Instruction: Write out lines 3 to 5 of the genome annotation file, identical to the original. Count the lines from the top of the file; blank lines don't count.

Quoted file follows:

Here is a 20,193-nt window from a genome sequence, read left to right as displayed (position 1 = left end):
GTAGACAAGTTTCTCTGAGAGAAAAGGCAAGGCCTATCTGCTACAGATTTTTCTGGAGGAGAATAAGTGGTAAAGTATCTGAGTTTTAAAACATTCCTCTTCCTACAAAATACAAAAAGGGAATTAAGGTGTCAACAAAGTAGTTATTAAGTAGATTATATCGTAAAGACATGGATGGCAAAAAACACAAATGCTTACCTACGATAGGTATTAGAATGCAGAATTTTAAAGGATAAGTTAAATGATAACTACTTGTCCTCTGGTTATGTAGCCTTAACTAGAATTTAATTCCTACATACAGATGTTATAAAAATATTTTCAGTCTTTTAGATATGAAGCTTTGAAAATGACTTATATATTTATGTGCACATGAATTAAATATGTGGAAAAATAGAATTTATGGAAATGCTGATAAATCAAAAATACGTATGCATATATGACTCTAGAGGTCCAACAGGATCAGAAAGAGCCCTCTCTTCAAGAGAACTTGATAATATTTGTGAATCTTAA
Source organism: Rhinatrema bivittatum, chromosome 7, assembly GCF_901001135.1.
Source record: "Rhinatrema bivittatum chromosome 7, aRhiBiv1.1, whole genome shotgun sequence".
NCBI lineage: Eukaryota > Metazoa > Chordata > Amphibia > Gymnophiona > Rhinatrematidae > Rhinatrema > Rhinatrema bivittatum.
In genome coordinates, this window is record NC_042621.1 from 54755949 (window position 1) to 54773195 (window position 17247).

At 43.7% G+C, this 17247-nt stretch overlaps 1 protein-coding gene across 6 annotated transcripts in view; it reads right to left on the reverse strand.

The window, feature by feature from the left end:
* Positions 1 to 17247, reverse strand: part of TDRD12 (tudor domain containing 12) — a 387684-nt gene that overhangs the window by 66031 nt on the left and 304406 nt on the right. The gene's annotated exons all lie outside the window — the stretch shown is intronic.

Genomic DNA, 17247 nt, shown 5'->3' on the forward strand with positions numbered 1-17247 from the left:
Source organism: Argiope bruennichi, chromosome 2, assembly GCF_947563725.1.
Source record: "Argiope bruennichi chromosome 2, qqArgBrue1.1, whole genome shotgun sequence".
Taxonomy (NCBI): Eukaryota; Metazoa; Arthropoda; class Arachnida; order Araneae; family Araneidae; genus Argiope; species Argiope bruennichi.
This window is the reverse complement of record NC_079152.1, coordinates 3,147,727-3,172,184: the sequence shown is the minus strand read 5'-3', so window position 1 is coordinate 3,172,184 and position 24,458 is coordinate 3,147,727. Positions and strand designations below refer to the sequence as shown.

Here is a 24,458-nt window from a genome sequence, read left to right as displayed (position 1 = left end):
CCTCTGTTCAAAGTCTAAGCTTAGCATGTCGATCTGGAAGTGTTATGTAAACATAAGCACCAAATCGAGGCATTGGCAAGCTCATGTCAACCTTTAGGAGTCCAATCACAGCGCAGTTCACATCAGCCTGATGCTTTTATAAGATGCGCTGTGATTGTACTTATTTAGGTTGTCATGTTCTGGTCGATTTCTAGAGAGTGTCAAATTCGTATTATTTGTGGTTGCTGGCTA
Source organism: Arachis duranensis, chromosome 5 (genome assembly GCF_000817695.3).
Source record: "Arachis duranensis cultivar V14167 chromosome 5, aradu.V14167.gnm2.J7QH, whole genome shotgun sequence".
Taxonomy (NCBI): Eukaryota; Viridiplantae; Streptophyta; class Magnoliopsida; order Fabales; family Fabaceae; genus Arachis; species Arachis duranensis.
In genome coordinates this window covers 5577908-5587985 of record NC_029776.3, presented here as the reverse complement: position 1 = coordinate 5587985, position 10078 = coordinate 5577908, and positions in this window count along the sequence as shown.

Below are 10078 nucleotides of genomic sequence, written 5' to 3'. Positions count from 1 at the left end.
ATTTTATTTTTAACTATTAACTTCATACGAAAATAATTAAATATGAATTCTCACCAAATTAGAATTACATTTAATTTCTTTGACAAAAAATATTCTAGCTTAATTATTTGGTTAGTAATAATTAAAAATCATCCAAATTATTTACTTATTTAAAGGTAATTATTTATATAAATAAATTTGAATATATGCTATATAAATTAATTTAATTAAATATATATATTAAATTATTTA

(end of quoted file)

Source organism: Rhinatrema bivittatum, chromosome 7, assembly GCF_901001135.1.
Source record: "Rhinatrema bivittatum chromosome 7, aRhiBiv1.1, whole genome shotgun sequence".
NCBI lineage: Eukaryota > Metazoa > Chordata > Amphibia > Gymnophiona > Rhinatrematidae > Rhinatrema > Rhinatrema bivittatum.